Babar Khan Javed
Jan 8, 2018

Advertisers losing $1.1 billion a year to redirected links: GeoEdge

Multiple hacker networks involved in large-scale auto-redirect attacks are costing advertisers and publishers $1.13 billion annually, according to a new report.

Advertisers losing $1.1 billion a year to redirected links: GeoEdge

Multiple hacker networks are involved in auto-redirect attacks that cost advertisers and publishers $1.13 billion annually.

The finding is the basis for a report by GeoEdge, an ad verification company, based on the analysis of 650 million impressions. The mechanisms of attack include mobile click fraud, tech support claims, and malicious app installations. 

Distribution of malvertising issues

The umbrella term auto-redirect refers to any situation where the user's browser is sent to a location that was not the user's intended destination. In a common ploy, users often encounter purposely confusing web pages designed to trick them into downloading an app or a piece of malware. In other attacks, the redirect spawns a hidden frame or image that, unbeknownst to the user, carries out nefarious tasks that result in click fraud, attribution fraud or cookie stuffing, according to the company, which defines seven distinct types of redirect attacks.

In the case of click fraud, GeoEdge came across instances of a singular mobile browser managing to call upon a range of invisible iframes, including multiple URLs. In this case, a whitelist has been provided by GeoEdge for the domains that are commonly targeted for these attacks.

Auto-redirect attack breakdown

In terms of cost to advertisers, GeoEdge estimates that auto redirects, which make up 48% of malvertising events, are costing $210 million annually, while click fraud is costing advertisers and publishers $920 million annually.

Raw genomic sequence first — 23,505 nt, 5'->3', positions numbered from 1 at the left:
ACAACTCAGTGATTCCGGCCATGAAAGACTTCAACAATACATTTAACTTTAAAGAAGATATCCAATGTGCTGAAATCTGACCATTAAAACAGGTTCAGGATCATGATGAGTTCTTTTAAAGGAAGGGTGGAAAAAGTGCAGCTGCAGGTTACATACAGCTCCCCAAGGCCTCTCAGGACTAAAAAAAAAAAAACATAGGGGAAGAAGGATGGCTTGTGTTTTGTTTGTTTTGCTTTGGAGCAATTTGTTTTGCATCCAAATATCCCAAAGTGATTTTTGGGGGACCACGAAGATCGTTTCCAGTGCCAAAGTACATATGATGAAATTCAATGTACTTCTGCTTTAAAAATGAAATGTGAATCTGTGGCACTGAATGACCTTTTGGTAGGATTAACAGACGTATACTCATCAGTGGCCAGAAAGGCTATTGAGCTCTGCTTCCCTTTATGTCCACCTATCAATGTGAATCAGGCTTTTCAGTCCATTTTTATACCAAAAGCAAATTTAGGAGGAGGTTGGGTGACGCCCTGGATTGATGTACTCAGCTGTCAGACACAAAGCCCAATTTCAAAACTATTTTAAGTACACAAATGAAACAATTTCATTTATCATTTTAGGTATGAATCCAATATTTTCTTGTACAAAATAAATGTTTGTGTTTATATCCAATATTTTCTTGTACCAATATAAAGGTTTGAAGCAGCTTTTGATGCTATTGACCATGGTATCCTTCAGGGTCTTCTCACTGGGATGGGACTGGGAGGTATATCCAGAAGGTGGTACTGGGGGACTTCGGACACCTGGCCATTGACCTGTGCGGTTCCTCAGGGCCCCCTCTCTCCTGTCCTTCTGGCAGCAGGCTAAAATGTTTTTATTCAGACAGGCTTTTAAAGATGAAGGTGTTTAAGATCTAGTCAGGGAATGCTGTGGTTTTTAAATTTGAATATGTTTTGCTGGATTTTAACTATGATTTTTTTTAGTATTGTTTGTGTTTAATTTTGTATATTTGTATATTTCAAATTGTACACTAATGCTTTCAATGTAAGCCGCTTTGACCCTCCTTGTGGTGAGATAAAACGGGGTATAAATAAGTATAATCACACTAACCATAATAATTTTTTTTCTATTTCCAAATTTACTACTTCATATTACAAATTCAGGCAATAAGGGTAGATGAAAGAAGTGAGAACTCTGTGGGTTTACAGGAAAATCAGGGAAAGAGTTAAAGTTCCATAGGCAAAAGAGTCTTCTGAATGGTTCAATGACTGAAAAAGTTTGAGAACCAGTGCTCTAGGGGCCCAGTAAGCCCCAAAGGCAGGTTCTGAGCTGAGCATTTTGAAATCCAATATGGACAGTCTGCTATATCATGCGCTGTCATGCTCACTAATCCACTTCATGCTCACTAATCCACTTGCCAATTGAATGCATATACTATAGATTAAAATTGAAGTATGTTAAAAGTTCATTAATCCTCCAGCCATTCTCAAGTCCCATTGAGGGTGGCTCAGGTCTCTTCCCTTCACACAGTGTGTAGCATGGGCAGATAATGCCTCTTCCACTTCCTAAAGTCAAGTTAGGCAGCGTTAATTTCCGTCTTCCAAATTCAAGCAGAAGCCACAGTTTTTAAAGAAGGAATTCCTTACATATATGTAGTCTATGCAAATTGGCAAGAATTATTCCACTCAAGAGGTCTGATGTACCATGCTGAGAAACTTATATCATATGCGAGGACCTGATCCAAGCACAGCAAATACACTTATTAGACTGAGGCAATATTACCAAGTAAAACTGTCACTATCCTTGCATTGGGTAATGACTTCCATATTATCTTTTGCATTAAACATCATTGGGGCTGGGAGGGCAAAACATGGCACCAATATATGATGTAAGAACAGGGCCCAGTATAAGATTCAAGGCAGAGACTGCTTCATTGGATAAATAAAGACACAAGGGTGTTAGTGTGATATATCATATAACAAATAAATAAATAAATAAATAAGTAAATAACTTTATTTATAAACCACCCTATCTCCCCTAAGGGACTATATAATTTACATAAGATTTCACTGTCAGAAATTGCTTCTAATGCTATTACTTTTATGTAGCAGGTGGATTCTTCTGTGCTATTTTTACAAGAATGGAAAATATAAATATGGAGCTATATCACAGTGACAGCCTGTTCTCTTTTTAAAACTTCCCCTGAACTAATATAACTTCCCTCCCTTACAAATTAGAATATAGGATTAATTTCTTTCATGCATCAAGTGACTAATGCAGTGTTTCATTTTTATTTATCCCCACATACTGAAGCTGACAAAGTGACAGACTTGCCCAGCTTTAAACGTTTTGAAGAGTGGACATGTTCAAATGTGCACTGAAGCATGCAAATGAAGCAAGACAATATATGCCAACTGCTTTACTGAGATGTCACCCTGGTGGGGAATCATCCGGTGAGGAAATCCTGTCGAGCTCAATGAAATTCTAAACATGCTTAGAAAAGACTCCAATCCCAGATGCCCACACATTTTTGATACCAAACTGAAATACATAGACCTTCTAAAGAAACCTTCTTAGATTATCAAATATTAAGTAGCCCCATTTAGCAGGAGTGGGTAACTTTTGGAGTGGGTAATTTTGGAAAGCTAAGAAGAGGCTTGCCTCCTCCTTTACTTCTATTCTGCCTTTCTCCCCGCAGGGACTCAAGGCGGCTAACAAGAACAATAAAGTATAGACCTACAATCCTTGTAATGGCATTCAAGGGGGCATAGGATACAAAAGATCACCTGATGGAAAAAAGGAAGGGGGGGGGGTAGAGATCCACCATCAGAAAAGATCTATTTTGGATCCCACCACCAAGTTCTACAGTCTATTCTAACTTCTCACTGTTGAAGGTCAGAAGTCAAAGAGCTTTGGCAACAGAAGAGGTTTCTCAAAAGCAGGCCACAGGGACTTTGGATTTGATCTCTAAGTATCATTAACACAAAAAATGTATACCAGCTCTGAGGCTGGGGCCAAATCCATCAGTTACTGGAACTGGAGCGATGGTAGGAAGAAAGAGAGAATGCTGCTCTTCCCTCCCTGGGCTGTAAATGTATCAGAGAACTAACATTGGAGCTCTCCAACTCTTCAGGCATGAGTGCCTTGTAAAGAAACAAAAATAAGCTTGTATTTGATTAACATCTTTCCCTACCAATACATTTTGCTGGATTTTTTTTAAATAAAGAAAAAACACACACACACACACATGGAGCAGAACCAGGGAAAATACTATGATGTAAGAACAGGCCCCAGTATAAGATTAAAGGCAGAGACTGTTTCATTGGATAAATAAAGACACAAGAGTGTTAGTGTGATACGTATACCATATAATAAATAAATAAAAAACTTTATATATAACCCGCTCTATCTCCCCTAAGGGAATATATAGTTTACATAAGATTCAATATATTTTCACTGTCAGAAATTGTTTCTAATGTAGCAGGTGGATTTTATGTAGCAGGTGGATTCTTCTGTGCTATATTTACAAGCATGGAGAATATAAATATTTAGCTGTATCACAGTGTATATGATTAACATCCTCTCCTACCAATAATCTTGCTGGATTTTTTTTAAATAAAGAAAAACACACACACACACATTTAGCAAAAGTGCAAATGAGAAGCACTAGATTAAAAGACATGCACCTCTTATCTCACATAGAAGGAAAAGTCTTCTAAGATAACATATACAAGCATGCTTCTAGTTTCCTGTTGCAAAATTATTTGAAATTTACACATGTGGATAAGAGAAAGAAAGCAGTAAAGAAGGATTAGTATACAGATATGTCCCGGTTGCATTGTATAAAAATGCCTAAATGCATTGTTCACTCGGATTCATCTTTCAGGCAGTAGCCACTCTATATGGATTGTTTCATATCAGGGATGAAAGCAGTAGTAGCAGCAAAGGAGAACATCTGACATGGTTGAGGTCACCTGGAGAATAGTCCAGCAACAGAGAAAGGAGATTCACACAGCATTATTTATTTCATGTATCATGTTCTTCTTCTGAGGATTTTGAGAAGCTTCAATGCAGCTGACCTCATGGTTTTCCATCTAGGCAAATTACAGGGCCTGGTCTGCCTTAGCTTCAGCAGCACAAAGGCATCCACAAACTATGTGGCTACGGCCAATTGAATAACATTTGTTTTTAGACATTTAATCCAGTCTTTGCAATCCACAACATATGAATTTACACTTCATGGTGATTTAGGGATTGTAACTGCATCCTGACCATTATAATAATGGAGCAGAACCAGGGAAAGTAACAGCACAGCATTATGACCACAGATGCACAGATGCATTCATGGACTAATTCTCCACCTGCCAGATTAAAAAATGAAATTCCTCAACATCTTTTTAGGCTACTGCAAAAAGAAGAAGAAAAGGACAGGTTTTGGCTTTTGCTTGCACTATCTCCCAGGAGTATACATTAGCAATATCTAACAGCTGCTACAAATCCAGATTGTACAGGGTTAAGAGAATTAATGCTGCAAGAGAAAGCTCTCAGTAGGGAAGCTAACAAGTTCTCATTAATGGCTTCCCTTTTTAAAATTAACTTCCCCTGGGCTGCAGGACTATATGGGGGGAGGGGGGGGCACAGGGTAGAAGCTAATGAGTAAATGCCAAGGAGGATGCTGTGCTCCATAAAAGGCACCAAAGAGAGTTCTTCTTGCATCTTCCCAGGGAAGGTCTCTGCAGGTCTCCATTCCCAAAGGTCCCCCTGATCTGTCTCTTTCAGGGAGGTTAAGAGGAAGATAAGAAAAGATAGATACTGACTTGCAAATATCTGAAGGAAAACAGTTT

Mobile devices make up 72% of malvertising, with the Apple iOS constituting 57% of the incidents, while Android users are attacked just 15% of the time.

Redirect geographic breakdown with average CPI.

Mobile users are being duped by messages that look like official notifications of Apple or Google, with the copy fixated on alerting users of device infection and prompting immediate action in downloading malware or dialing a scam number.

Scams maintain their legitimate appearance by redirecting users to a new window instead of a banner ad, lowering instances of being flagged or reported. While hacking a bank is taxing, replicating the home page of a bank in order to attain sensitive user data is relatively easy.

Advertisers can prevent these problems by investing in better incentives from their agencies and ad networks. One of the most common root causes cited by the GeoEdge report comes in the form of cost per install (CPI) which peaked at $1.24 for iPhone and $0.53 on Android in 2017.

Without a clearly defined goal, ad networks tasked with driving app downloads often deploy the tactics cited in this paper in order to drive traffic to an app-download page, banking on achieving single-digit conversion rates.

The onus is on the advertisers to incentivize white-hat best practices from their agencies and ad networks, with penalties on app page bounce rates and an in-depth understanding of the methodology to be deployed for driving traffic. 

Demand ultimately determines supply, and it's up to advertisers to partake in the quality conversations and contracts that ensure that their partners do not resort to redirects or phishing scams in a bid to generate app downloads or site visits.

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